A few days ago I spent some time sorting through my “walks” index file, pulling our favorite walks out of the rotation so we might visit them one last time before we go. Please forgive me for this very lengthy post. I want to save as many picture memories as possible!

the lower side of the dam

Usually we walk down to the waterfall and back up the hill, but this time we explored two side trails. First we walked upstream to the dam and walked out on it until the break which lets the brook through now. Then we hopped down off the dam and walked along the brook, getting a different view. With no leaves on the trees yet we could see a lot of the features in the woods.

dam in upper left quarter of picture
the break to restore the water flow is visible between the two dam sections
the dam is above the waterfall, behind me

By the time it came to the edge of the Forest, the stream had grown up, so that it was almost a river, and, being grown-up, it did not run and jump and sparkle along as it used to do when it was younger, but moved more slowly. For it knew now where it was going, and it said to itself, “There is no hurry. We shall get there some day.” But all the little streams higher up in the Forest went this way and that, quickly, eagerly, having so much to find out before it was too late.
~ A. A. Milne
(The House at Pooh Corner)

turning around, looking down over the waterfall to the footbridge below

We had never been at the top of the waterfall before. Tim even went out over it a little bit. My legs didn’t seem long enough to jump down where he was.

Tim at the top of the waterfall
from near the top of the waterfall

Then we found the main trail again and made our way down to below the waterfall. I was looking forward to getting pictures of an old tree with amazing roots extending into the brook.

an impressive glacial erratic on along the trail down to the waterfall
the back of the old tree with amazing roots
looking at the waterfall from the footbridge downstream
looking at the waterfall from the opposite side of the brook
the front of the old tree with amazing roots

After crossing the footbridge and getting the above pictures we decided to follow a new trail for a little bit. Sheep Farm South, a property adjoining this one, was purchased by the Groton Open Space Association in April 2021. New trails were created on it and linked to the existing ones on Sheep Farm. So we started down this one which passes by a large moss covered outcrop. It was taller than Tim.

there were many kinds of mosses on this large outcrop
a dripping icicle at the end of a branch sticking out of the outcrop
layers at the top of the outcrop
moss sprouting out of lichen
looking back along the outcrop
moss at eye level, a different perspective than usual

After we passed the outcrop we found a path that went up above it and walked through the woods a bit until we circled around and spotted the waterfall below us. I’m pretty sure the little vine below is partridge berry. It looks like the plant my brother-in-law identified for us at Connecticut College Arboretum, although not as lush looking.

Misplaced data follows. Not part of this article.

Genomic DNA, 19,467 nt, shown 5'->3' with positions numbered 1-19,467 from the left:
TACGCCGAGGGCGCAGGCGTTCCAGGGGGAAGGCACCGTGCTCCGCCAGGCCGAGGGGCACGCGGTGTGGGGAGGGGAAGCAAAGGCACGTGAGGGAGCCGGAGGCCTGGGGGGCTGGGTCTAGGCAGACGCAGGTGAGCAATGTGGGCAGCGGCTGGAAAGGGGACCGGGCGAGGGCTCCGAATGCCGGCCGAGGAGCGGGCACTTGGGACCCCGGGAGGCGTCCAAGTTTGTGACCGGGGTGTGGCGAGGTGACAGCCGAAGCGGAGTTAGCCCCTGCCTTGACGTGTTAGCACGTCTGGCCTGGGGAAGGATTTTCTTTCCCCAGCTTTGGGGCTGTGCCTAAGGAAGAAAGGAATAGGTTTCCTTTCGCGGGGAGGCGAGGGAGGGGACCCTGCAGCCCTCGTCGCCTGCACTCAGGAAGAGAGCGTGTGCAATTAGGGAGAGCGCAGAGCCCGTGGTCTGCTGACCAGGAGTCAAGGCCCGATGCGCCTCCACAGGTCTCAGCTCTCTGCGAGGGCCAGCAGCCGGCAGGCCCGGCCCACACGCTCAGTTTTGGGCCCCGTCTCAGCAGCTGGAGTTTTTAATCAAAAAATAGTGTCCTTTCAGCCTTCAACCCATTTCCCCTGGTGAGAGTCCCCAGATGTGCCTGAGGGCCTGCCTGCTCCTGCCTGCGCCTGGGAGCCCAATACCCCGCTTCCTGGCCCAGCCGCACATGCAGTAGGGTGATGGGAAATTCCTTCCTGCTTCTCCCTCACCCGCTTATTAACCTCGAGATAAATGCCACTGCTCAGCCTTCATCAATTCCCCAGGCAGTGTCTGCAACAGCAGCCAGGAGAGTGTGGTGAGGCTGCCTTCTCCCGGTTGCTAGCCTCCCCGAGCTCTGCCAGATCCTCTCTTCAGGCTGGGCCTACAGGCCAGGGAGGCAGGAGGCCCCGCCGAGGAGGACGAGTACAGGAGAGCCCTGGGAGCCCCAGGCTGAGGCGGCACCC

partridge berry (Tim found it!)
waterfall viewed from up high above the outcrop
scorias spongiosa on beech leaves
scorias spongiosa coating beech twigs
one side of the old tree with amazing roots

Before crossing the footbridge I noticed a side view of the tree with the water hugging roots. It was a rough trip back up the long hill to the parking lot because Tim’s sciatica started acting up, but he made it. Perhaps we strayed a little too far this time but we did get to see a lot of things we haven’t seen before.

one side of broken tree with hole
other side of broken tree with hole

Packing boxes have arrived and I’m feeling overwhelmed with the enormity of the task before us but it was great spending a little time outside in the woods we will miss so much.

begin this meal with grace

image credit: Deborah Hudson at pixabay

As we begin this meal with grace,
Let us become aware of the memory
Carried inside the food before us:
The quiver of the seed
Awakening in the earth,
Unfolding in a trust of roots
And slender stems of growth,
On its voyage toward harvest,
The kiss of rain and surge of sun;
The innocence of animal soul
That never spoke a word,
Nourished by the earth
To become today our food;
The work of all the strangers
Whose hands prepared it,
The privilege of wealth and health
That enables us to feast and celebrate.

~ John O’Donohue
(To Bless the Space Between Us)

May your Thanksgiving be blessed with good chat and cheer
and the love of family and friends!

a few prosaic days

Besides the Autumn poets sing
A few prosaic days
A little this side of the snow
And that side of the Haze —

~ Emily Dickinson
(The Poems of Emily Dickinson, #123)

After a few muggy, rainy days it felt wonderful to get out for an autumn walk in good weather. It was only in the 40s Friday so we wore our winter coats and headed for Sheep Farm. I realized we had been here in September 2021 and November 2020 but never in October. Fall is in full swing now here. We started down the yellow trail.

10.28.22 ~ Sheep Farm
glacial erratic viewed from the yellow trail